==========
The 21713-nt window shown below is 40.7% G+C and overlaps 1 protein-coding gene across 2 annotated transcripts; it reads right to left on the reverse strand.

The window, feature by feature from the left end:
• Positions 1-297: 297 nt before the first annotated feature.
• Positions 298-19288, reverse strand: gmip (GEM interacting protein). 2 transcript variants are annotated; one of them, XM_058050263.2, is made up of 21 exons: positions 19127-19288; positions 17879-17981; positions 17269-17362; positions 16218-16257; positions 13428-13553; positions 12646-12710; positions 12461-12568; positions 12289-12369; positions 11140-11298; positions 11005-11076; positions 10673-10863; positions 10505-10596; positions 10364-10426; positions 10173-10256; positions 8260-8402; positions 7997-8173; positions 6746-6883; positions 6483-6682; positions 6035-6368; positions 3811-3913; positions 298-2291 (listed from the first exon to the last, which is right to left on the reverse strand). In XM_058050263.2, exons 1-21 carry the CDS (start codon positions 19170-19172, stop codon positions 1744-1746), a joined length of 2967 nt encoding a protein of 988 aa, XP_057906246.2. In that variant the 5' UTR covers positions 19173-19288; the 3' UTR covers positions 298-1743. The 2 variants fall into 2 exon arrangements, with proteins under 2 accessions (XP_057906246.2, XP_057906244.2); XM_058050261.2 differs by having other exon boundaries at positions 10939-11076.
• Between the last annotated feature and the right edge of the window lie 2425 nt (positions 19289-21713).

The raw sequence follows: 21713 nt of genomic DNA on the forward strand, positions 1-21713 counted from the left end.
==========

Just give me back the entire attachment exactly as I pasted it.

The 21713-nt window shown below is 40.7% G+C and overlaps 1 protein-coding gene across 2 annotated transcripts; it reads right to left on the reverse strand.

The window, feature by feature from the left end:
• Positions 1-297: 297 nt before the first annotated feature.
• Positions 298-19288, reverse strand: gmip (GEM interacting protein). 2 transcript variants are annotated; one of them, XM_058050263.2, is made up of 21 exons: positions 19127-19288; positions 17879-17981; positions 17269-17362; positions 16218-16257; positions 13428-13553; positions 12646-12710; positions 12461-12568; positions 12289-12369; positions 11140-11298; positions 11005-11076; positions 10673-10863; positions 10505-10596; positions 10364-10426; positions 10173-10256; positions 8260-8402; positions 7997-8173; positions 6746-6883; positions 6483-6682; positions 6035-6368; positions 3811-3913; positions 298-2291 (listed from the first exon to the last, which is right to left on the reverse strand). In XM_058050263.2, exons 1-21 carry the CDS (start codon positions 19170-19172, stop codon positions 1744-1746), a joined length of 2967 nt encoding a protein of 988 aa, XP_057906246.2. In that variant the 5' UTR covers positions 19173-19288; the 3' UTR covers positions 298-1743. The 2 variants fall into 2 exon arrangements, with proteins under 2 accessions (XP_057906246.2, XP_057906244.2); XM_058050261.2 differs by having other exon boundaries at positions 10939-11076.
• Between the last annotated feature and the right edge of the window lie 2425 nt (positions 19289-21713).

The raw sequence follows: 21713 nt of genomic DNA on the forward strand, positions 1-21713 counted from the left end.